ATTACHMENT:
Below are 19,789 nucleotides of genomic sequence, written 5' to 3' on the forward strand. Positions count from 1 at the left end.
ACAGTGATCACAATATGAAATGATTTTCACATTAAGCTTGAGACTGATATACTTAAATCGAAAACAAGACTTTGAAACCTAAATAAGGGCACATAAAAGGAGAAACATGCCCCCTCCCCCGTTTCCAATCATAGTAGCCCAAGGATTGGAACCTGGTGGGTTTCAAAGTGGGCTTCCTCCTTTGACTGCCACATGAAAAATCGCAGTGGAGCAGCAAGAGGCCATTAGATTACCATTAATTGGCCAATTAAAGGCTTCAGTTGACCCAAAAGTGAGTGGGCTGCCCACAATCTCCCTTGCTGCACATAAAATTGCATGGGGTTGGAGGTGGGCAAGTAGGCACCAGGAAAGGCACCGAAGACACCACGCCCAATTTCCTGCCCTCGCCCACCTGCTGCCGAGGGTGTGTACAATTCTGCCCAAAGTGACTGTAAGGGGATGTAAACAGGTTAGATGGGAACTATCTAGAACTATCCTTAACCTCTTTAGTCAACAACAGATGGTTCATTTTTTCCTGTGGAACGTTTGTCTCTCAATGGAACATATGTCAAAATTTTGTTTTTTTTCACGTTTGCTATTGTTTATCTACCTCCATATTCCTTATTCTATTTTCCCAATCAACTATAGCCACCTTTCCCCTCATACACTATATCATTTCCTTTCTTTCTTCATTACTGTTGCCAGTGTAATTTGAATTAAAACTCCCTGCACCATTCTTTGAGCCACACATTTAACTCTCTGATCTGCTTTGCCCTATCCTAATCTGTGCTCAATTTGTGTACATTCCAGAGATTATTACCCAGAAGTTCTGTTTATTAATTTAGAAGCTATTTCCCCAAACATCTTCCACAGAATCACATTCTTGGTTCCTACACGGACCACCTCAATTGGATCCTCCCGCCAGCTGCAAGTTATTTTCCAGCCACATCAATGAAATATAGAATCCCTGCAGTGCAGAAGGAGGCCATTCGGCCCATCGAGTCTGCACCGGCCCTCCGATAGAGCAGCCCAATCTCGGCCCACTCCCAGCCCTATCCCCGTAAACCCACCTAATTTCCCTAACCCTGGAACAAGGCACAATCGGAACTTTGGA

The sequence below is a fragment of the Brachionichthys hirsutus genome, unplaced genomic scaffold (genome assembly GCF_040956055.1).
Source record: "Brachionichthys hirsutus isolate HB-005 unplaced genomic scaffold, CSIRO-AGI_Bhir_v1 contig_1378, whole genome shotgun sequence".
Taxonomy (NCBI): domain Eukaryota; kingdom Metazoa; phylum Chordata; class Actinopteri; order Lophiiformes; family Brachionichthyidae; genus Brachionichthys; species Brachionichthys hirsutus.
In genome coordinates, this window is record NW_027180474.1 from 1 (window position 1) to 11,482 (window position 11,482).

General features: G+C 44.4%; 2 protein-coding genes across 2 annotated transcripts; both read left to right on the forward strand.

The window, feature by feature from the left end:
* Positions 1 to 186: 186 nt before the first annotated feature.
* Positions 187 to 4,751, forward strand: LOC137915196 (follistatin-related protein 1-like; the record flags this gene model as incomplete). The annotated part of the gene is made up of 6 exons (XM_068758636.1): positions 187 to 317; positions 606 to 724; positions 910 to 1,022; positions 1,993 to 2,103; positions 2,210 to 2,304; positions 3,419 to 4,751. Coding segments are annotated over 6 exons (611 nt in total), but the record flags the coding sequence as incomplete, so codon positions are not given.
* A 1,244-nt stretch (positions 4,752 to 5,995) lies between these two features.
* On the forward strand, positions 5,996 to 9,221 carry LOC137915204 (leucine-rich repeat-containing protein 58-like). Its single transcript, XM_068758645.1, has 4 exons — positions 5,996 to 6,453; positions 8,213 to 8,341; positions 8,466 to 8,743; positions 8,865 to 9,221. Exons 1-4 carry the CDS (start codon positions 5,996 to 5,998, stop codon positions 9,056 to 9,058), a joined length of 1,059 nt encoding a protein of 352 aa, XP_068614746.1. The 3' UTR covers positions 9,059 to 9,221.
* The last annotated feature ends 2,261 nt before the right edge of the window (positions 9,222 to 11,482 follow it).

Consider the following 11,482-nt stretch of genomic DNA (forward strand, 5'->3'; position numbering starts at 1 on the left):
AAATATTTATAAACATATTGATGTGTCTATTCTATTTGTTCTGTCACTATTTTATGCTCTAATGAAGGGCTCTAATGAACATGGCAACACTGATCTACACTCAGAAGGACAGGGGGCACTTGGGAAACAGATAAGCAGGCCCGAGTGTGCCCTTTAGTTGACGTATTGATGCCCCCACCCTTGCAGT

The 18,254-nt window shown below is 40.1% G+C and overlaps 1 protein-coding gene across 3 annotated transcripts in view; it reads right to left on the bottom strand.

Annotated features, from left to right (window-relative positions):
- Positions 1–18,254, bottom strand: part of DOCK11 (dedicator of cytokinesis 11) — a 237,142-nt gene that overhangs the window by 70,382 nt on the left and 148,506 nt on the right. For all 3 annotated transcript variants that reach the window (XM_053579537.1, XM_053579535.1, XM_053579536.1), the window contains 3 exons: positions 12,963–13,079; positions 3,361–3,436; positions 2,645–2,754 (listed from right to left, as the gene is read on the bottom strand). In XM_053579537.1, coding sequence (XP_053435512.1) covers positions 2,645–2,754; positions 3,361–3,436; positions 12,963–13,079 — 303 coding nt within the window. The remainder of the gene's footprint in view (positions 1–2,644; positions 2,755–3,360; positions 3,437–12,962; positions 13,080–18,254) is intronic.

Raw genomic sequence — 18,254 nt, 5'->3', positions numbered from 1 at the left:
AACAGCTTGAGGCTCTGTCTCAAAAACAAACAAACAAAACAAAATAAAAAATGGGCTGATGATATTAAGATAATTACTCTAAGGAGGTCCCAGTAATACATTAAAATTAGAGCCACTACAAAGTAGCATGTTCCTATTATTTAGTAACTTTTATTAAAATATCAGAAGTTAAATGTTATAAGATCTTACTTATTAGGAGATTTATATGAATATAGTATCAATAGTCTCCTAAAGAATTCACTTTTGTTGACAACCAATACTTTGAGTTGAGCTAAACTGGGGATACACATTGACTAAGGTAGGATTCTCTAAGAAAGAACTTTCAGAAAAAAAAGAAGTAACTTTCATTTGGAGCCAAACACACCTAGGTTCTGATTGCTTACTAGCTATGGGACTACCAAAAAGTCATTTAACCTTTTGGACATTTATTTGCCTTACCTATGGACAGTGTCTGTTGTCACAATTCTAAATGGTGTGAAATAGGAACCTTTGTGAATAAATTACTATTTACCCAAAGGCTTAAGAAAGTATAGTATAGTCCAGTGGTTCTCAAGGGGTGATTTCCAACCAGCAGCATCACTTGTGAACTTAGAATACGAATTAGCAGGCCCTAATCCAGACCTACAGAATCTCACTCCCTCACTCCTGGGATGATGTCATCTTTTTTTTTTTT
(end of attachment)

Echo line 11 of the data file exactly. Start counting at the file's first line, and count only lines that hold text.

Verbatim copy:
* A 1,244-nt stretch (positions 4,752 to 5,995) lies between these two features.